Amish made hardwood

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 Post subject: Joist Direction Change
PostPosted: Mon Sep 17, 2018 10:40 am 
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The front half of my ground floor, on which I'll be installing hardwood, has joists running back to front. The back half has joists running side to side. The subfloor is 3/8 particleboard, which I cannot remove as I have previously screwed drywall to the underside of the subfloor, for sound-deadening purposes between the basement and ground floor.

I understand that laying the hardwood parallel to the joists is a bad idea. It would seem my two options are to change the direction of the flooring in the back half, or lay the flooring diagonally.

Are there any other options that would make it possible for me to accomplish laying the flooring front to back throughout the entire floor?


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Amish made hardwood

 Post subject: Re: Joist Direction Change
PostPosted: Mon Sep 17, 2018 11:23 am 
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Oops, I got the joist direction wrong: joists are side to side in the front, which means I can lay the flooring front to back there, but it would end up parallel to the back joists, which run front to back.


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 Post subject: Re: Joist Direction Change
PostPosted: Tue Sep 18, 2018 7:24 am 
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Your sub floor is too thin for hardwood. You're sure it's 3/8"? What is the distance between the joists?


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 Post subject: Re: Joist Direction Change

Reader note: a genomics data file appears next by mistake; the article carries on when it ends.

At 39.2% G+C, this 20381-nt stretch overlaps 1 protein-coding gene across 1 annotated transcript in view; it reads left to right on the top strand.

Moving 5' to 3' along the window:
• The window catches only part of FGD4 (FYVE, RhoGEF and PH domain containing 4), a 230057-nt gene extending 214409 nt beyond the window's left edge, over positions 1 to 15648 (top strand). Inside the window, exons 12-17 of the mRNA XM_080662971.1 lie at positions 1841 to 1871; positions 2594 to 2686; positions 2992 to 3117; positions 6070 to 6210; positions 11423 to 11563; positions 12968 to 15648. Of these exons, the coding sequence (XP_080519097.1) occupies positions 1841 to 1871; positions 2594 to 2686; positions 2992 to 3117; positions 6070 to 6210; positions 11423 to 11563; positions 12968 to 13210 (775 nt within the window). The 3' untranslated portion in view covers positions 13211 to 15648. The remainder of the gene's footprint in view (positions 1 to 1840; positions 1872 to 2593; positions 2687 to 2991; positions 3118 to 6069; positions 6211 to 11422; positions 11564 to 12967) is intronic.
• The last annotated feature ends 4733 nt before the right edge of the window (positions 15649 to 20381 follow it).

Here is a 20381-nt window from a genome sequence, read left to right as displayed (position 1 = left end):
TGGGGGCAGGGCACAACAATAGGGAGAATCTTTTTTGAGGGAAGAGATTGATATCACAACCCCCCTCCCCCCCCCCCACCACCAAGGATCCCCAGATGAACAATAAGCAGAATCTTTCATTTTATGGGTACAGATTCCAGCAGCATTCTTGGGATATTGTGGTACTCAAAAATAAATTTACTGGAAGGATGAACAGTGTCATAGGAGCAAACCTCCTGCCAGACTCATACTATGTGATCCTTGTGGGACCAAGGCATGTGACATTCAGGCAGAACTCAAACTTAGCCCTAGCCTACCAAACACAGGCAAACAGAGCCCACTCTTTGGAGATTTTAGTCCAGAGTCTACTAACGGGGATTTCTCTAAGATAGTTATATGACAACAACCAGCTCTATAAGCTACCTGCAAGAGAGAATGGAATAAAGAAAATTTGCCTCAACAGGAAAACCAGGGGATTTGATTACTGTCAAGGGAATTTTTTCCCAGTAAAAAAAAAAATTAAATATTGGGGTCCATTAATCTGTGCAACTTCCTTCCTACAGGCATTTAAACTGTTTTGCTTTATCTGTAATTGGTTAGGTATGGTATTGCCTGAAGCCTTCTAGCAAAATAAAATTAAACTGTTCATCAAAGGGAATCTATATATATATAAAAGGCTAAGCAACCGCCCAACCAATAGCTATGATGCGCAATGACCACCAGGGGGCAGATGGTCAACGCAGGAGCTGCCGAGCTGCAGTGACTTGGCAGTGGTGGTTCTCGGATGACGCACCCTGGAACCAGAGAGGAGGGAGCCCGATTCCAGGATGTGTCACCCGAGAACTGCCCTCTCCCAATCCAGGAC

PostPosted: Tue Sep 18, 2018 12:45 pm 
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What JIMMIEM said. The 3/8ths is kinda scary. Who would use 3/8 for a subfloor. I doubt thats even code.You need another layer of 3/4 inch plywood. Then you can run it anyway you want.

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Top Floor Installation Co.
Tucson, Arizona
Floor Repairs and Installation in Tucson, Az
http://www.tucsonazflooring.com


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 Post subject: Re: Joist Direction Change
PostPosted: Wed Sep 26, 2018 8:20 am 
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Sorry, more incorrect info - the subfloor is 5/8 OSB


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 Post subject: Re: Joist Direction Change
PostPosted: Thu Sep 27, 2018 1:38 am 
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5/8ths sub-floor is the minimum. I would recommend a full trowel glue down of ¾ inch flooring. You can also use nails, cleats or staples to hold the flooring as the floor is laid. Gluing the flooring to the OSB will ad a lot of strength, making your floor over an inch thick. Be sure to fasten the sub-floor well before you start on the finish floor,8d nails every 8 inches, minimum. If nailed by hand you will know if you hit a floor joist.


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